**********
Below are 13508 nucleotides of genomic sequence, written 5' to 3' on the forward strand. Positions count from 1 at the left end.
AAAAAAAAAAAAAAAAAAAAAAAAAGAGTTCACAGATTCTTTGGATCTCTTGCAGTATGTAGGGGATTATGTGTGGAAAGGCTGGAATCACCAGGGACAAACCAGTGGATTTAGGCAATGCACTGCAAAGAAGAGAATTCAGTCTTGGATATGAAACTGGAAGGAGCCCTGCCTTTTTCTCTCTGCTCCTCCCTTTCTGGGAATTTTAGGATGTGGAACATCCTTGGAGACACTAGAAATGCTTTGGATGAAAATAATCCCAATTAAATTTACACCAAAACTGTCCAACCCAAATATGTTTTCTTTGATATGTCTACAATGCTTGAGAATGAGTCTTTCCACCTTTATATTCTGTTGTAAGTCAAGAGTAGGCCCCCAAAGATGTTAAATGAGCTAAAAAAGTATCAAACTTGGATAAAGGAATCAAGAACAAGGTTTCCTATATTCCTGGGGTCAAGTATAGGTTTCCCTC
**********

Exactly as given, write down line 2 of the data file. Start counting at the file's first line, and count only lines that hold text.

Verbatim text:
AAAAAAAAAAAAAAAAAAAAAAAAAGAGTTCACAGATTCTTTGGATCTCTTGCAGTATGTAGGGGATTATGTGTGGAAAGGCTGGAATCACCAGGGACAAACCAGTGGATTTAGGCAATGCACTGCAAAGAAGAGAATTCAGTCTTGGATATGAAACTGGAAGGAGCCCTGCCTTTTTCTCTCTGCTCCTCCCTTTCTGGGAATTTTAGGATGTGGAACATCCTTGGAGACACTAGAAATGCTTTGGATGAAAATAATCCCAATTAAATTTACACCAAAACTGTCCAACCCAAATATGTTTTCTTTGATATGTCTACAATGCTTGAGAATGAGTCTTTCCACCTTTATATTCTGTTGTAAGTCAAGAGTAGGCCCCCAAAGATGTTAAATGAGCTAAAAAAGTATCAAACTTGGATAAAGGAATCAAGAACAAGGTTTCCTATATTCCTGGGGTCAAGTATAGGTTTCCCTC